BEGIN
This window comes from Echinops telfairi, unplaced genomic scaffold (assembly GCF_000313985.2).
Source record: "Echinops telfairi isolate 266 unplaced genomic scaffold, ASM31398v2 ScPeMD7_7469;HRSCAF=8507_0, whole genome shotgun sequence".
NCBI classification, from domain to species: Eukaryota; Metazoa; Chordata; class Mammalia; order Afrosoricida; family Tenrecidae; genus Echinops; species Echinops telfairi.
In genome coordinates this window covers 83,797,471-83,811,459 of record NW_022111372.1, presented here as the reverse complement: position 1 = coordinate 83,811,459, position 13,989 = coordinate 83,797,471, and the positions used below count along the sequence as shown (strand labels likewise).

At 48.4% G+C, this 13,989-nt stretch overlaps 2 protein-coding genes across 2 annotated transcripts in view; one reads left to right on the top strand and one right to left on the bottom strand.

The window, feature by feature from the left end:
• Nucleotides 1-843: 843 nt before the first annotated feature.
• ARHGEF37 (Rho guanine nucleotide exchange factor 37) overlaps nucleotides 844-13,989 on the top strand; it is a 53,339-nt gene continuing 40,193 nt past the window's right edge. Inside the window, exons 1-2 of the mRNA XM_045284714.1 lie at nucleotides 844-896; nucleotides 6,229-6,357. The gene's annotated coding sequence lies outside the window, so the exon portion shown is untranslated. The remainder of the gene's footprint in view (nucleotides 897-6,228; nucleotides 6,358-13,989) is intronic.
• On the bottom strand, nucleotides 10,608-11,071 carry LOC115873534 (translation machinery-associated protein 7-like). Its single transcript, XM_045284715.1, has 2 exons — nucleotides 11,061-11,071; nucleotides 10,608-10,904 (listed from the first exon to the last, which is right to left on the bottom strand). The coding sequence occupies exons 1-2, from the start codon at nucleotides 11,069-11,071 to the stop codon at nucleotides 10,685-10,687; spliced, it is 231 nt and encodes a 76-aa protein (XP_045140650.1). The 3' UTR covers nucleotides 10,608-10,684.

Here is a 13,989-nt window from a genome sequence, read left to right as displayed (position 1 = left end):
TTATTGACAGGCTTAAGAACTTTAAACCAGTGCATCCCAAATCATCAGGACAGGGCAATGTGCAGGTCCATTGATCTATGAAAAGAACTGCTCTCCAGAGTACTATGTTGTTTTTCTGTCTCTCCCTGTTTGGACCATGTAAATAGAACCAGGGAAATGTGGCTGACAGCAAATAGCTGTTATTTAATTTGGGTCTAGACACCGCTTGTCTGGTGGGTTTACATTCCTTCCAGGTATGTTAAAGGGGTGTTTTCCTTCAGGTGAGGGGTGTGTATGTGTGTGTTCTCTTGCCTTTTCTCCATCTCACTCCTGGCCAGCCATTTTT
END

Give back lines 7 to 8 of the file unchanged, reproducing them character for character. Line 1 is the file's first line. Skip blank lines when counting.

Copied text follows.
• Nucleotides 1-843: 843 nt before the first annotated feature.
• ARHGEF37 (Rho guanine nucleotide exchange factor 37) overlaps nucleotides 844-13,989 on the top strand; it is a 53,339-nt gene continuing 40,193 nt past the window's right edge. Inside the window, exons 1-2 of the mRNA XM_045284714.1 lie at nucleotides 844-896; nucleotides 6,229-6,357. The gene's annotated coding sequence lies outside the window, so the exon portion shown is untranslated. The remainder of the gene's footprint in view (nucleotides 897-6,228; nucleotides 6,358-13,989) is intronic.